Individuals in the laboratory must follow the standard operating procedures for analyzing samples. Laboratories require that no more than one piece of evidence should be opened at a time. Limiting the number of samples opened at a time will prevent cross contamination. The work station or area and utensils should also be cleaned between use with 10% bleach or 70% ethanol. An argument the defense may make during trial is that the DNA sample from the suspect somehow got into the evidence sample. To eliminate any doubt regarding contamination, the known standards should be handled in a separate time and place than the evidence samples.
Instrumentation protocols for DNA analysis also integrate a number of secondary assurances. The use of reagent blanks with positive and negative controls are included with each set of samples. The positive control will ensure that the test is performing correctly for a given substance being tested. The negative control will ensure that the reagents are not reacting within the test or instrument. Negative controls however will not determine whether evidence samples are contaminant free but to detect the general level of contamination within the lab. Other control mechanisms include extraction and amplification methods to occur in separate areas and that post amplified DNA does not return to the extraction area.5
As part of quality assurance standards, a chain of custody and evidence log must accompany all objects that are collected pertaining to a crime. Chain of custody establishes who has possessed or examined evidence items and must be present when evidence is accepted into court. The record will show the collector’s initials, location of the evidence and the date of collection. All the individuals documented in connection with the evidence may be called to testify in court. The chain of custody should be kept to a minimum to maintain control of the items and avoid confusion. Use of a proper seal as noted in the procedure for using chain of custody will decrease the likelihood of contamination. The probability of altering a finger print or contaminating DNA is reduced if an evidence item is enclosed in the proper container (i.e. paper bag or envelop).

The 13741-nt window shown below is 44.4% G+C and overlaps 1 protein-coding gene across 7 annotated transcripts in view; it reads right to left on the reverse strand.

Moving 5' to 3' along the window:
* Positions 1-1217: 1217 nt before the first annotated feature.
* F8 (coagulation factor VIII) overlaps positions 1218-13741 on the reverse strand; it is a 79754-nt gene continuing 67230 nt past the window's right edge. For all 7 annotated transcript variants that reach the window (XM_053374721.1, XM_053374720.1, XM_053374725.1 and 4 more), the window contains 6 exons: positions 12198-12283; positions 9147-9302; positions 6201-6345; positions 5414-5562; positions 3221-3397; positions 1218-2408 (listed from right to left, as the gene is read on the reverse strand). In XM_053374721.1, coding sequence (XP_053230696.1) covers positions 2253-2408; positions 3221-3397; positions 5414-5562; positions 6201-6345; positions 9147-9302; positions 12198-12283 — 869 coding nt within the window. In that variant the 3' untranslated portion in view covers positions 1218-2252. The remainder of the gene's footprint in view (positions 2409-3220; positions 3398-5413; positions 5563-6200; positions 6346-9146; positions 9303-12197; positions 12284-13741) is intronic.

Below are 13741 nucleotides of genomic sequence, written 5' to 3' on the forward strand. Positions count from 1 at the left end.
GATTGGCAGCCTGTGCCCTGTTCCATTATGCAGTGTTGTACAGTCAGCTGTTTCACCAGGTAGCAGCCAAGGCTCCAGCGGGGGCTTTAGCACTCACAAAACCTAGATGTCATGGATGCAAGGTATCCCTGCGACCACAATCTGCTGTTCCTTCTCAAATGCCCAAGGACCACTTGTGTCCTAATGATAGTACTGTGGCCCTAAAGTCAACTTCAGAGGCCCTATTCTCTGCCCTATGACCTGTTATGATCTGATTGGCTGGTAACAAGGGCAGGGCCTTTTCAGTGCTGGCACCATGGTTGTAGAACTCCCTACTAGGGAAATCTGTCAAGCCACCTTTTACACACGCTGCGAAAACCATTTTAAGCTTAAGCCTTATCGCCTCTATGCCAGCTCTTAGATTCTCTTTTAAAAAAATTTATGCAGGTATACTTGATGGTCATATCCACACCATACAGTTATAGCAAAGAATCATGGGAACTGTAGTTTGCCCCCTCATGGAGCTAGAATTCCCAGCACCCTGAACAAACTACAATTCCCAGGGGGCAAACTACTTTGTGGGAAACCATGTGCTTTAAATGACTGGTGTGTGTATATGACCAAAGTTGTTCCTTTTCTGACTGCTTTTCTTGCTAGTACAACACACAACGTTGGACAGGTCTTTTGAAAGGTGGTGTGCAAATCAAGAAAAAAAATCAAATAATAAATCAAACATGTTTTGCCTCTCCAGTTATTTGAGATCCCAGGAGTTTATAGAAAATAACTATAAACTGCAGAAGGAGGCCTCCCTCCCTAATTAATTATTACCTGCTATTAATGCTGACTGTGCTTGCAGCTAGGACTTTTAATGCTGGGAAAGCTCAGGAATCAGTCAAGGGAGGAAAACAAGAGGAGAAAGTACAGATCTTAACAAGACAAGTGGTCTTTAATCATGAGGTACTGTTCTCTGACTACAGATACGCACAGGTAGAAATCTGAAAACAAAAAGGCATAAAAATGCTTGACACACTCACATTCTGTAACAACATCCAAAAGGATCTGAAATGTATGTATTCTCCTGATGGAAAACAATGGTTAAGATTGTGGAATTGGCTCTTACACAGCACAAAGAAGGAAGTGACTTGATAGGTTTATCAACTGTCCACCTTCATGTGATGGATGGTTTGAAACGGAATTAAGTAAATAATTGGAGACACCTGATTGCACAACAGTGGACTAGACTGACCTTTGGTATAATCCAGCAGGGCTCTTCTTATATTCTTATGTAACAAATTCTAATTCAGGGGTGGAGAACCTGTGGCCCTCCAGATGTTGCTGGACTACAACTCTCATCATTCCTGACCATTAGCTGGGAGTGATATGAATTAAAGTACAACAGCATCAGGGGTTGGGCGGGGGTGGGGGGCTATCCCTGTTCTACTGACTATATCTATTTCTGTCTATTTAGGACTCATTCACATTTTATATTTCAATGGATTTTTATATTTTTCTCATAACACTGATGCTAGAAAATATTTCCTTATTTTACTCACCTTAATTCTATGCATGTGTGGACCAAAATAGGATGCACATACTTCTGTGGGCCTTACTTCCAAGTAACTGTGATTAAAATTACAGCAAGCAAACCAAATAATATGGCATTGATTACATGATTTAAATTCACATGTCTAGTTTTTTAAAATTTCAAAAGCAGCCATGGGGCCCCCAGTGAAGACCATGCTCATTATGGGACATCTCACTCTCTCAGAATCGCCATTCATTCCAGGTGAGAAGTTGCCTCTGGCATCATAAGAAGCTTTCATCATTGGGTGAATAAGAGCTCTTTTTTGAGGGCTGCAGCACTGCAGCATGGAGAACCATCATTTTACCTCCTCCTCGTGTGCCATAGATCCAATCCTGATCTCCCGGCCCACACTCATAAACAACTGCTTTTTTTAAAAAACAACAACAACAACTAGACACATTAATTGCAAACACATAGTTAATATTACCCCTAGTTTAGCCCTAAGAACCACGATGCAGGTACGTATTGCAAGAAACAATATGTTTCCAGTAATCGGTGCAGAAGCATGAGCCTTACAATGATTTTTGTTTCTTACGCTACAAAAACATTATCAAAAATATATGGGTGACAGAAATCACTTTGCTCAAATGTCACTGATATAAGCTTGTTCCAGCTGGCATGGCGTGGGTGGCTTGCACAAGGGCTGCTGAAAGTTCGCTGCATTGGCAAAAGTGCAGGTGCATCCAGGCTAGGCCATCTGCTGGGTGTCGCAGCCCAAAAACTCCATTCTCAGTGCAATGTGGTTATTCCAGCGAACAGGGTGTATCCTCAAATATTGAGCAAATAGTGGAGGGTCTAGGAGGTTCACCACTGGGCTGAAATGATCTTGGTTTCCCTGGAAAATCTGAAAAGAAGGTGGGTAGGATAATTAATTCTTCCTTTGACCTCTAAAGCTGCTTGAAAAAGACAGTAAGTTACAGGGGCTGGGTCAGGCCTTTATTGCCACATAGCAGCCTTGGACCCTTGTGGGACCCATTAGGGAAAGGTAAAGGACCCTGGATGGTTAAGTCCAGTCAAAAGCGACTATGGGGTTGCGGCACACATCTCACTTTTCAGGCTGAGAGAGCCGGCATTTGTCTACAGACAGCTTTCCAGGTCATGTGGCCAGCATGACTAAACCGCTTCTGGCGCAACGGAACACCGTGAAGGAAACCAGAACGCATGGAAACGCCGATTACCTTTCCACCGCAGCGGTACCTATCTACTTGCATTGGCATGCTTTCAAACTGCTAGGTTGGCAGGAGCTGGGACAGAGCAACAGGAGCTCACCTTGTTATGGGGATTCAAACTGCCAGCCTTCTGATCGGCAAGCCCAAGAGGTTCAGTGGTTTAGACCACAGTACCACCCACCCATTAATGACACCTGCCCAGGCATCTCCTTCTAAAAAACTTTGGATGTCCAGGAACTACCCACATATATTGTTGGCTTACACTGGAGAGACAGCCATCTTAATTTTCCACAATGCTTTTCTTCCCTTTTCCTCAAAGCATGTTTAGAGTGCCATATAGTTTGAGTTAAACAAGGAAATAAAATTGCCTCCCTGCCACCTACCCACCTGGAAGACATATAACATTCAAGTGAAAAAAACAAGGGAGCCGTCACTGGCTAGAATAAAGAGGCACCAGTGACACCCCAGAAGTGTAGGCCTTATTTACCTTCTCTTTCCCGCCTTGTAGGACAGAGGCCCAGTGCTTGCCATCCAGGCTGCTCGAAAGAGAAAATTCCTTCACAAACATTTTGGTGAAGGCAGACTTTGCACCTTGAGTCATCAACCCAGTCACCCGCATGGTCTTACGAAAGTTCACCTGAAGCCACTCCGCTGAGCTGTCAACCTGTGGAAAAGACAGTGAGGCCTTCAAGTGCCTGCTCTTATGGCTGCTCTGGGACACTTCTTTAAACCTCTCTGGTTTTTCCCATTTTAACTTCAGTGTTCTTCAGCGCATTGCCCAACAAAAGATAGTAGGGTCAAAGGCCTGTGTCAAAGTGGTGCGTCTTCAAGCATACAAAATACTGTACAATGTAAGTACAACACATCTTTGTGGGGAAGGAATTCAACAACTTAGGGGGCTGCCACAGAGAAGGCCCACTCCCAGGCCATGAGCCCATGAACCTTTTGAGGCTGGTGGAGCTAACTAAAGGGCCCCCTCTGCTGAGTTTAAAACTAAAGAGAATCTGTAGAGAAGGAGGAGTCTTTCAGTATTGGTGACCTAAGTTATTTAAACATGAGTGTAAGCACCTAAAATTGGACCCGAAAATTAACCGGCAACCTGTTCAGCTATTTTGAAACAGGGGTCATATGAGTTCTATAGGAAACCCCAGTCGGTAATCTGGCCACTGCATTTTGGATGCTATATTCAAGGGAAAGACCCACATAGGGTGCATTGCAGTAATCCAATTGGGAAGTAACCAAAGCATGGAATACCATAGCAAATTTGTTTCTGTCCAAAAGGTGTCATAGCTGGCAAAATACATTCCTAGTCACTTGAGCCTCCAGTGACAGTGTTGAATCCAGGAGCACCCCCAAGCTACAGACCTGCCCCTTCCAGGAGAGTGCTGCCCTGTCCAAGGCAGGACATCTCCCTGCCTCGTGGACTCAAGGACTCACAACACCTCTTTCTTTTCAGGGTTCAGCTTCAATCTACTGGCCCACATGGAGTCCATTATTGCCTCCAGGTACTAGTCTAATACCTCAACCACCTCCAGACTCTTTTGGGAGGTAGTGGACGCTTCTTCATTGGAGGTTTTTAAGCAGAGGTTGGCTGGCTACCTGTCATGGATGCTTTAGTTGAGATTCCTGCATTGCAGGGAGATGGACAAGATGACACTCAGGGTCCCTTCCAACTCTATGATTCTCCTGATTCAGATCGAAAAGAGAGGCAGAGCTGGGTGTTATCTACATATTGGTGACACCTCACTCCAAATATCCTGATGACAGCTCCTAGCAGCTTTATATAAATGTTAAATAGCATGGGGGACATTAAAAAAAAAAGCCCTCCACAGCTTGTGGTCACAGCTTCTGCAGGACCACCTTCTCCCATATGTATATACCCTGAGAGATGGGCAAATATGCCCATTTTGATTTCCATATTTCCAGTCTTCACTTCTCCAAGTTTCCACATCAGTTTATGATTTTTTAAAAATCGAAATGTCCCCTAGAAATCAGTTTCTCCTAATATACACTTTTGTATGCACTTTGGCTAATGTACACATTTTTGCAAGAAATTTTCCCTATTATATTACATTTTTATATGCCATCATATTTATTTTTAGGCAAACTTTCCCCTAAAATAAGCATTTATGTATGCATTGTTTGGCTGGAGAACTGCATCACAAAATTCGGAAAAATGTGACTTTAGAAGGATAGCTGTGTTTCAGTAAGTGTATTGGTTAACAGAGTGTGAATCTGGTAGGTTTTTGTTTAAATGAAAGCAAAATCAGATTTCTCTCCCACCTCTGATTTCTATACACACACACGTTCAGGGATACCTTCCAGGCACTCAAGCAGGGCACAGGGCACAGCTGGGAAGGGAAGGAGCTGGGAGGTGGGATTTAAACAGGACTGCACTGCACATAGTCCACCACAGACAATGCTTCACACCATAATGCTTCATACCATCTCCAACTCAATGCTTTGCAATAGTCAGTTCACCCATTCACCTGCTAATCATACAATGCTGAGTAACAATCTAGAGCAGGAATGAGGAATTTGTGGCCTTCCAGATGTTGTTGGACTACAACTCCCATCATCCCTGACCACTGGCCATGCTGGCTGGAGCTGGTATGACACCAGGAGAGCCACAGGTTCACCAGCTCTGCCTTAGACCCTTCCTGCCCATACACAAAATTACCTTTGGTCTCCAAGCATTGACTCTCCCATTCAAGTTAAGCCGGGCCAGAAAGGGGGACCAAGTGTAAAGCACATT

For documentation purposes an evidence log is important because it will aid the laboratory departments in prioritizing the significance of evidentiary items. Investigators tend to pick up too much evidence in hopes of it being important when it may not pertain to the case at all. An evidence log will also describe what the article is, where it was found and by whom it was found. In the case of mislabeling an evidence item on a sealed container, the analyst may refer to the evidence log to determine what the item may be (i.e. a black sock mistakenly labeled as a wash cloth). Training and education on the importance of these methods help reduce the possibility of contamination when performed correctly and maintain reliability of the...